e-Book Sources

Owl with e-readerThere are many sources for obtaining e-books. This page focuses on those places where UI Ophthalmology Department Employees may find free or inexpensive e-books for both professional development as well as entertainment.

Resources provided through the University of Iowa Library System

  • AAO Basic and Clinical Science Set (on campus or HawkID required) 
    • This resource is a frustrating. To see the most recent set of the BCSC, Click on the "Bookshelf" link in the upper right corner of the screen just underneath Login (DO NOT login using this link unless you have purchased a personal copy of the BCSC). Once you are on the Bookshelf page, use the navigation links at the bottom of the page and go to page 6 or beyond to see the most recent volumes.
  • Hardin Library's Lib Guide for Ophthalmology
  • Other electronic books in the Health Sciences (via Hardin Library)
  • ClinicalKeyprovides access to more than 1100 medical texts published by Elsevier, articles from more than 500 journals, practice guidelines, drug information, and patient education handouts. All can be searched together, individually, or by type of resource (books, journals, etc.) ClinicalKey replaces MDConsult.
    Users must log in to (free) personal accounts to download PDFs.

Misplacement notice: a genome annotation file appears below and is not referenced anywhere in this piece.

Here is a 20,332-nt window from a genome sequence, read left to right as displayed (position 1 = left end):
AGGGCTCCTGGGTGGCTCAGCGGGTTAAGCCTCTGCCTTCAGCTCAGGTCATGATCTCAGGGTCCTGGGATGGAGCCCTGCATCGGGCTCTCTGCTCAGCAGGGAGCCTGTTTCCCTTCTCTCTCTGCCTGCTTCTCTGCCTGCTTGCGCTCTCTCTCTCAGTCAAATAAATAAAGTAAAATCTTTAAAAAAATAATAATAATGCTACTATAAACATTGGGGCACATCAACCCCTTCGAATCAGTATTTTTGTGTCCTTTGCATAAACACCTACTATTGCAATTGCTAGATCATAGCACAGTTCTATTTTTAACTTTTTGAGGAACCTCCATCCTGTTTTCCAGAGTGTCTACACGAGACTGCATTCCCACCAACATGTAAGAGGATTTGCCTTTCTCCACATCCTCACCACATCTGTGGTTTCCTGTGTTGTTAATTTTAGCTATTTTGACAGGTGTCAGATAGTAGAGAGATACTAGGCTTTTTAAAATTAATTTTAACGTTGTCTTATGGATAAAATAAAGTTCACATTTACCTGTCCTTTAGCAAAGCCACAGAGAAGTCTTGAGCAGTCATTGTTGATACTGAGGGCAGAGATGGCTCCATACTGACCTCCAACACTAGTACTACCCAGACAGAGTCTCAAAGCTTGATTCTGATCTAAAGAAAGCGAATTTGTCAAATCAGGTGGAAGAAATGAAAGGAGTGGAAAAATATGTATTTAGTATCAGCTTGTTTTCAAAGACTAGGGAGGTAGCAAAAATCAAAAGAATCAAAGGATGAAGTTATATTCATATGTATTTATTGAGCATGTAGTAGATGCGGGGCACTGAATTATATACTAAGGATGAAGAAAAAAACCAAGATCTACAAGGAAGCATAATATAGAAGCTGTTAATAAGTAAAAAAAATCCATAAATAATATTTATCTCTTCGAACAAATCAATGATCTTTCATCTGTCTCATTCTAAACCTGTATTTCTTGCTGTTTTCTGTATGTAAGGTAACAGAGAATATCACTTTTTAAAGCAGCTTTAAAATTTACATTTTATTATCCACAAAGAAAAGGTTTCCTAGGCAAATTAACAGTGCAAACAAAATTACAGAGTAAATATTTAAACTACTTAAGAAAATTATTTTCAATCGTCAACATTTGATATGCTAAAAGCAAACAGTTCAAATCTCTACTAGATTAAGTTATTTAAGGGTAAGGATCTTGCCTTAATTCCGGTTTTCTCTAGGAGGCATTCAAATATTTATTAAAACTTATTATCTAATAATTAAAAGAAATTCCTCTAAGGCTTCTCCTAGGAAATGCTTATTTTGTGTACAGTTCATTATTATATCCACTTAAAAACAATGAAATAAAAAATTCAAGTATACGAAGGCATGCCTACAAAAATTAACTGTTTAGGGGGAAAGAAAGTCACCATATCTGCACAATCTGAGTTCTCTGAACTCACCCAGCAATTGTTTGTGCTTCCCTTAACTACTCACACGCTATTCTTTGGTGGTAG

This resource is not compatible with Internet Explorer.
  • Ebrary: Academic Complete is a highly interactive eBook database from ebrary that covers all academic subject areas. The collection currently includes more than 30,000 titles from more than 220 of the world's leading academic, STM, and professional publishers.
  • Springer Books
  • Elsevier ScienceDirect E-Books: includes over 450 books published beginning in 2008.
  • The complete list of E-book collections from UI Libraries

Project Gutenberg

Project Gutenberg is the original free ebook web site. Started by Michael Hart in the 1970s, the original collection was hand-entered character-by-character to digitize classic works of literature. The project has expanded to more than 30,000 books and documents that are in the public domain. As far as we know, this is the largest and best organized collection of classics on the internet. The books at Project Gutenberg are free, legal, and available as ePub, Kindle, HTML, and basic text documents.


 ManyBooks is a mini-Project Gutenberg with some bells and whistles layered on top including detailed entries with summaries, cover art, book reviews, and books formatted in over 20 digital formats. This is Project G. with a modern digital bookstore look and feel. The books are free; formats include LIT, LRF, ePUB, MOBI, PDF, and more.


FeedBooks has a regular ebook storefront, BUT there are also public domain and original books sections. The books include novels, short stories, and poetry collections. It is still a fairly small collection and primarily for entertainment reading.

The UI's HR Department has a number of resources at the E-Learning site.

Others you may want to explore include